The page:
Grave tribunes, once more I entreat of you. (Andronicus lietb down, and the Judges pass by bim. 60 Luc. My gracious lord, no tribune hears you For these, these tribunes, in the dust I write
speak. My heart's deep languor, and my soul's sad tears. Tit. Why, 'tis no matter, man: if they did hear, Let my tears Nanch the earth's dry appetite ; They would not mark me; or, if they did mark, My Sons' sweet blood will make it thame and blush.) All bootless unto them, they would not pity me.
Therefore I tell my sorrows to the stones; Here stands my other son, a banith'd man;
is dear Lavinia, dearer than my soul.When I do wecp, they humbly at my feet, s Had I but seen thy picture in this plight, Receive my tears, and seem to weep with me; It would have madded me; What shall I do, And, were they but attired in grave weeds, Now I behold thy lovely body fo? Rome could afford no tribune like to these. Thou haft no hands, to wipe away thy tears; A stone is soft as wax, tribunes more hard than Nor tongue, to tell me who hath martyr'd thee: frones :
10 Thy husband he is dead; and, for his death, A stone is filent, and offendeth not;
Thy brothers are condemn'd, and dead by this:-And tribunes with their tongues doom men to death. Look, Marcus ! ah, fon Lucius, look on her! But wherefore stand'ft thouwith thy weapondrawn? When I did name her brothers, then freth tears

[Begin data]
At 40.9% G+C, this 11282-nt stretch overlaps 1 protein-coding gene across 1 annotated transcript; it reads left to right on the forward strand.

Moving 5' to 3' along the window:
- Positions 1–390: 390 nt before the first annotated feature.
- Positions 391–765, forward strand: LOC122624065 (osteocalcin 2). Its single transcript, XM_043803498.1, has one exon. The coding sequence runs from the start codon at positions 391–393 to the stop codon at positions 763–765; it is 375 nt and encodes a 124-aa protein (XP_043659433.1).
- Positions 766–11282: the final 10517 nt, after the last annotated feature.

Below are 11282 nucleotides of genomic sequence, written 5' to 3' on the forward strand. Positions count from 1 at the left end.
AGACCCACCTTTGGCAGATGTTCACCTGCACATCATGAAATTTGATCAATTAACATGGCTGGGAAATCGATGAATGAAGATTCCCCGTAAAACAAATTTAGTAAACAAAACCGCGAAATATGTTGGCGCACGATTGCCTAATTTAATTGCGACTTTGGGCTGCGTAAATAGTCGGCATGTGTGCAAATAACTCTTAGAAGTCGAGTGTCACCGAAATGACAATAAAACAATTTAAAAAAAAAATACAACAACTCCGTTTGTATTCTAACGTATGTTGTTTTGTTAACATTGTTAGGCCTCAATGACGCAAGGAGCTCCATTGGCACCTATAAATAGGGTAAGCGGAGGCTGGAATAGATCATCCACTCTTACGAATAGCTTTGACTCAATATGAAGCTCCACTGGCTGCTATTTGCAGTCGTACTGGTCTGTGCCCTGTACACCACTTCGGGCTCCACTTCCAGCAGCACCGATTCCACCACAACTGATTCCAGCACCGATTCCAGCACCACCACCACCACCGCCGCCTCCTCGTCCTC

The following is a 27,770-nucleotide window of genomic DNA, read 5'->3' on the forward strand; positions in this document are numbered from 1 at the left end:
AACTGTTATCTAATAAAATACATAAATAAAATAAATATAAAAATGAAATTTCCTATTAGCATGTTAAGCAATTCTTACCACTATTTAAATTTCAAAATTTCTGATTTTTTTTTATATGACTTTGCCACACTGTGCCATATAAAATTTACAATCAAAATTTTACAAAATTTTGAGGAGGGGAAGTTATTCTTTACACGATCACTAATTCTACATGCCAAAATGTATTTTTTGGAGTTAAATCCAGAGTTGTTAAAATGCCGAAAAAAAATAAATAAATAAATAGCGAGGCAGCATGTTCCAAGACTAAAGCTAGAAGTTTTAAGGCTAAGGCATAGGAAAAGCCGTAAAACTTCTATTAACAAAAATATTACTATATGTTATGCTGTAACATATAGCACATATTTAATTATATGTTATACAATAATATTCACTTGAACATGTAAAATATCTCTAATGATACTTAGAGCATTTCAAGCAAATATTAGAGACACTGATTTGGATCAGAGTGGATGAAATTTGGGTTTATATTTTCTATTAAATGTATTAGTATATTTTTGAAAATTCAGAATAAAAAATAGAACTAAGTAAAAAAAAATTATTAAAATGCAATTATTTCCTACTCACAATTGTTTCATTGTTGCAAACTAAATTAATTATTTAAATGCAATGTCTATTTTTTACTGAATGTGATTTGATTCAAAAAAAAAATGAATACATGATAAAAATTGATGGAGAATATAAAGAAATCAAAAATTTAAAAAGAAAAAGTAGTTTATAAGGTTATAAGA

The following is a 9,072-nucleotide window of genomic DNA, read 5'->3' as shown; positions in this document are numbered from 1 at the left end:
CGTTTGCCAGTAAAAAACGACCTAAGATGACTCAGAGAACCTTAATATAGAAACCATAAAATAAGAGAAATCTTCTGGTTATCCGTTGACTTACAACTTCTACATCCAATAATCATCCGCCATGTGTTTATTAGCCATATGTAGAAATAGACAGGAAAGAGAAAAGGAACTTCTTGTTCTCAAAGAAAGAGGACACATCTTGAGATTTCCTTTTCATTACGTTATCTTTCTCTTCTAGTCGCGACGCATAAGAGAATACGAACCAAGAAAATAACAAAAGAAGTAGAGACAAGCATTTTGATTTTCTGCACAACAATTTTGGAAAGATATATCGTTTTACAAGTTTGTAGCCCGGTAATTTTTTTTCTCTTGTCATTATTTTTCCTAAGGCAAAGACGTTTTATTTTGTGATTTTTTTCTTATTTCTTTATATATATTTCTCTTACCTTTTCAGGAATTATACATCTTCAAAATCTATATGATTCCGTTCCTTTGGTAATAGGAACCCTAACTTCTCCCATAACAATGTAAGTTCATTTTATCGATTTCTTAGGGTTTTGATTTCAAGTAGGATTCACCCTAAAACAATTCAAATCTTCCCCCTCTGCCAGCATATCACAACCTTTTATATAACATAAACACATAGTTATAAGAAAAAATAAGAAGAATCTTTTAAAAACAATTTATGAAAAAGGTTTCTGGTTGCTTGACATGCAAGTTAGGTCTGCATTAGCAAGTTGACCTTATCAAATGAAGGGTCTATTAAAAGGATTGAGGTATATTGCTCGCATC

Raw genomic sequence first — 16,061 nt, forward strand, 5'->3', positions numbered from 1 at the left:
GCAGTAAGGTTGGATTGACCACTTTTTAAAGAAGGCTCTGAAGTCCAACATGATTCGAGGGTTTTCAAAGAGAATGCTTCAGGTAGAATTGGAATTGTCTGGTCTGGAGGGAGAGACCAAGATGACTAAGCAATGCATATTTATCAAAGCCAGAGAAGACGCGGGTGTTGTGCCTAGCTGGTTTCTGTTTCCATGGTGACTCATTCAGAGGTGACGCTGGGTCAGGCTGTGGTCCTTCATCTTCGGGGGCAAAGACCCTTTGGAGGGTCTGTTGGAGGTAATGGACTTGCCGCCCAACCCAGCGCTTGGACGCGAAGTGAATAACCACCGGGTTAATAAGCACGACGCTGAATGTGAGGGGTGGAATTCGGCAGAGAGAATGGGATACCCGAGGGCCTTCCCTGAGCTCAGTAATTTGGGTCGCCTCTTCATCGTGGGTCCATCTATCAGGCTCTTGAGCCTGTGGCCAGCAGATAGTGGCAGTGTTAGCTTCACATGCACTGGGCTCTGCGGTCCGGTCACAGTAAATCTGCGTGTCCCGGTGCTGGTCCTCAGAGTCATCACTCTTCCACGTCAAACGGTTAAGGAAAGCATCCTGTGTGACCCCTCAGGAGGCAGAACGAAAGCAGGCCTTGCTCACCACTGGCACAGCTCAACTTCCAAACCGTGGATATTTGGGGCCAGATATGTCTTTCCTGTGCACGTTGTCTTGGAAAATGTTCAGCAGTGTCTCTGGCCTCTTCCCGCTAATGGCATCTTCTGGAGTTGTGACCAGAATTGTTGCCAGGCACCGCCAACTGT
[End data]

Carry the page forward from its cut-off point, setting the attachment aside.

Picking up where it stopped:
Luc. Torescue my two brothers from their death : Stood on her cheeks; as doth the honey dew For which attempt, the judges have pronounc'd 15 Upon a gather'd lily almost wither'd. My everlasting doom of banishment.
Mar. Perchance, Me weeps because they killed Tit. O happy man! they have befriended thee.
her husband : Why, foolith Lucius, dost thou not perceive, Perchance, because she knows them innocent. That Rome is but a wilderness of tygers ?
Tit. If they did kill thy husband, then be joyful, Tygers must prey; and Rome affords no prey, 20 Because the law hath ta'en revenge on them.But me and mine : How happy art thou then, No, no, they would not do so foul a deed; From these devourers to be banished ?
Witness the forrow that their úfter makes. But who comes with our brother Marcus here? Gentle Lavinia, let me kiss thy lips; Enter Marcus and Lavinia.
Or make some figns how I may do thee ease. Mar. Titus, prepare thy noble eyes to weep; 25 Shall thy good uncle, and thy brother Lucius, Or, if not so, thy notic heart to break;
And thou, and I, fit round about some fountain; I bring consuming sorrow to thine age.
Looking all downwards, to behold our cheeks Tit. Will it consume me? let me fee it then. How they are stain'd; like meadows yet not dry Mar. This was thy daughter,